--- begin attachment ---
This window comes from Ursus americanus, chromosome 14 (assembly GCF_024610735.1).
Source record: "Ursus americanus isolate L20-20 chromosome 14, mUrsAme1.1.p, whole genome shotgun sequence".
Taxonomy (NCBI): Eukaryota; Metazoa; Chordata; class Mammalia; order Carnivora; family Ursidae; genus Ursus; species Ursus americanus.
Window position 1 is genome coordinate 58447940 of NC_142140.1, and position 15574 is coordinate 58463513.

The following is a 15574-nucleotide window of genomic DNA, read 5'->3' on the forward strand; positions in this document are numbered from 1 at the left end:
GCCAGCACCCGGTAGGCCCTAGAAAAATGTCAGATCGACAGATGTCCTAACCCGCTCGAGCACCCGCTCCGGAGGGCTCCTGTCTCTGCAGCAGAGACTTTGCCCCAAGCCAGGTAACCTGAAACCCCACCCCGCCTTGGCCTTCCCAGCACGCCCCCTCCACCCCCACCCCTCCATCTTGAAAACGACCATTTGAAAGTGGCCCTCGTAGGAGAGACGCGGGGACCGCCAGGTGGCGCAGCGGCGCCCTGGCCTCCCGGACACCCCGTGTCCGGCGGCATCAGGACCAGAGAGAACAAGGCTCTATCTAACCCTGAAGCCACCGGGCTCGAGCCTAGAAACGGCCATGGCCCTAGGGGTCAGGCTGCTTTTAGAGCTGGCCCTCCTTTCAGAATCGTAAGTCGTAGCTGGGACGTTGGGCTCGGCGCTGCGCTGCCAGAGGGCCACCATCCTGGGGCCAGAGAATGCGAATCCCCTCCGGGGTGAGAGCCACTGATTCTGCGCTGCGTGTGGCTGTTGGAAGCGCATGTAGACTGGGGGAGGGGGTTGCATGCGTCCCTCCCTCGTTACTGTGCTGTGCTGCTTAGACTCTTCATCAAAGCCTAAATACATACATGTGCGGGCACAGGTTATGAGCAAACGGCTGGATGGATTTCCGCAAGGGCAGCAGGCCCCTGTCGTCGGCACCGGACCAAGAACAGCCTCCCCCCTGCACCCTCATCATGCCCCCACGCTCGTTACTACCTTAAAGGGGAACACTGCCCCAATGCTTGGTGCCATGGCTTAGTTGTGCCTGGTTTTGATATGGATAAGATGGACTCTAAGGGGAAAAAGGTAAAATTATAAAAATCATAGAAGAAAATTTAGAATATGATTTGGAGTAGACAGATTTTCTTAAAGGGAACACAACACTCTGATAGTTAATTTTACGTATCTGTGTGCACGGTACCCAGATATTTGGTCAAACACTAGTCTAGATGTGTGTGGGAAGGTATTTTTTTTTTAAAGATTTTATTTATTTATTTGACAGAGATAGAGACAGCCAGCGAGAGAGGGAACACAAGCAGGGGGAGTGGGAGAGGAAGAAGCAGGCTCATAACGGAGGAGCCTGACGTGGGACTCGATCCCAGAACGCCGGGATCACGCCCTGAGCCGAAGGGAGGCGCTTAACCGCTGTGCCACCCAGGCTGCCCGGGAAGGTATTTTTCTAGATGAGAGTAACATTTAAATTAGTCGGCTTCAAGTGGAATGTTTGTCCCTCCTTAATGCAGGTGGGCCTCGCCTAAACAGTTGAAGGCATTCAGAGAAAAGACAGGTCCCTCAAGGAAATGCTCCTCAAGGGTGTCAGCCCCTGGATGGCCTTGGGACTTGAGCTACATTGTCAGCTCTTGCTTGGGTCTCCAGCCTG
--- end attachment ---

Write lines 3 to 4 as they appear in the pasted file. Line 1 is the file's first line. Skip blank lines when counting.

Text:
Taxonomy (NCBI): Eukaryota; Metazoa; Chordata; class Mammalia; order Carnivora; family Ursidae; genus Ursus; species Ursus americanus.
Window position 1 is genome coordinate 58447940 of NC_142140.1, and position 15574 is coordinate 58463513.